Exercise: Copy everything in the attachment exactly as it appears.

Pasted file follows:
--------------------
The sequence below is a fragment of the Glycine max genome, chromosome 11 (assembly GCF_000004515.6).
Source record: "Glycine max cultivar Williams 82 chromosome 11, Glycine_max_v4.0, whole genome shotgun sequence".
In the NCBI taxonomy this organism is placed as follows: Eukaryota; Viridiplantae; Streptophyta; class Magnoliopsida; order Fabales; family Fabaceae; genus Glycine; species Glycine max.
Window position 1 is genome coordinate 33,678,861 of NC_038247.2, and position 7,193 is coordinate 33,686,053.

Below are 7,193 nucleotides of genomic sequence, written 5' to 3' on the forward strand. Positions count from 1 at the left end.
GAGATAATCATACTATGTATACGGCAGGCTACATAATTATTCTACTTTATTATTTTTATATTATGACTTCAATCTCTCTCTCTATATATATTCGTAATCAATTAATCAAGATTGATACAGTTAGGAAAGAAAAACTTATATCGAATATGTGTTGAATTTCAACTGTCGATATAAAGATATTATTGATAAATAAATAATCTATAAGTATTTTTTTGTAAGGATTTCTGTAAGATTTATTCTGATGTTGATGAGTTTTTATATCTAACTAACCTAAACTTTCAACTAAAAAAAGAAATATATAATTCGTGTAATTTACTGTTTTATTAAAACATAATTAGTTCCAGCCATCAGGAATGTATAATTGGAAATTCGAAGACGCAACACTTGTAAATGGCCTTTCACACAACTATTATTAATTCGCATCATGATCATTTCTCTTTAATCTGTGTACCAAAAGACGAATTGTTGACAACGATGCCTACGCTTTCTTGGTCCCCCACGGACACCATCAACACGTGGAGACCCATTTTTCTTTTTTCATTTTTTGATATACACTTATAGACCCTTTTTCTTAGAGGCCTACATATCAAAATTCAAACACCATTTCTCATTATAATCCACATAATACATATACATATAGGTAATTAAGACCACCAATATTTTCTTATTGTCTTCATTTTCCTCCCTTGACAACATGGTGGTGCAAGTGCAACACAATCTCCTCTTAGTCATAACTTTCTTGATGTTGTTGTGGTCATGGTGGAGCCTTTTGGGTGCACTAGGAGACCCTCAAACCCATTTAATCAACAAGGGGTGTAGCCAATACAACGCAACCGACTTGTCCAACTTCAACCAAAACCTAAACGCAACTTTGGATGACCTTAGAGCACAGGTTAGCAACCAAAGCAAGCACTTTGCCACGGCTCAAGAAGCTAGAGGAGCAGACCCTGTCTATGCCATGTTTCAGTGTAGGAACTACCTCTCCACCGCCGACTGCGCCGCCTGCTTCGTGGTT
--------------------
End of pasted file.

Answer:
The sequence below is a fragment of the Glycine max genome, chromosome 11 (assembly GCF_000004515.6).
Source record: "Glycine max cultivar Williams 82 chromosome 11, Glycine_max_v4.0, whole genome shotgun sequence".
In the NCBI taxonomy this organism is placed as follows: Eukaryota; Viridiplantae; Streptophyta; class Magnoliopsida; order Fabales; family Fabaceae; genus Glycine; species Glycine max.
Window position 1 is genome coordinate 33,678,861 of NC_038247.2, and position 7,193 is coordinate 33,686,053.

Below are 7,193 nucleotides of genomic sequence, written 5' to 3' on the forward strand. Positions count from 1 at the left end.
GAGATAATCATACTATGTATACGGCAGGCTACATAATTATTCTACTTTATTATTTTTATATTATGACTTCAATCTCTCTCTCTATATATATTCGTAATCAATTAATCAAGATTGATACAGTTAGGAAAGAAAAACTTATATCGAATATGTGTTGAATTTCAACTGTCGATATAAAGATATTATTGATAAATAAATAATCTATAAGTATTTTTTTGTAAGGATTTCTGTAAGATTTATTCTGATGTTGATGAGTTTTTATATCTAACTAACCTAAACTTTCAACTAAAAAAAGAAATATATAATTCGTGTAATTTACTGTTTTATTAAAACATAATTAGTTCCAGCCATCAGGAATGTATAATTGGAAATTCGAAGACGCAACACTTGTAAATGGCCTTTCACACAACTATTATTAATTCGCATCATGATCATTTCTCTTTAATCTGTGTACCAAAAGACGAATTGTTGACAACGATGCCTACGCTTTCTTGGTCCCCCACGGACACCATCAACACGTGGAGACCCATTTTTCTTTTTTCATTTTTTGATATACACTTATAGACCCTTTTTCTTAGAGGCCTACATATCAAAATTCAAACACCATTTCTCATTATAATCCACATAATACATATACATATAGGTAATTAAGACCACCAATATTTTCTTATTGTCTTCATTTTCCTCCCTTGACAACATGGTGGTGCAAGTGCAACACAATCTCCTCTTAGTCATAACTTTCTTGATGTTGTTGTGGTCATGGTGGAGCCTTTTGGGTGCACTAGGAGACCCTCAAACCCATTTAATCAACAAGGGGTGTAGCCAATACAACGCAACCGACTTGTCCAACTTCAACCAAAACCTAAACGCAACTTTGGATGACCTTAGAGCACAGGTTAGCAACCAAAGCAAGCACTTTGCCACGGCTCAAGAAGCTAGAGGAGCAGACCCTGTCTATGCCATGTTTCAGTGTAGGAACTACCTCTCCACCGCCGACTGCGCCGCCTGCTTCGTGGTT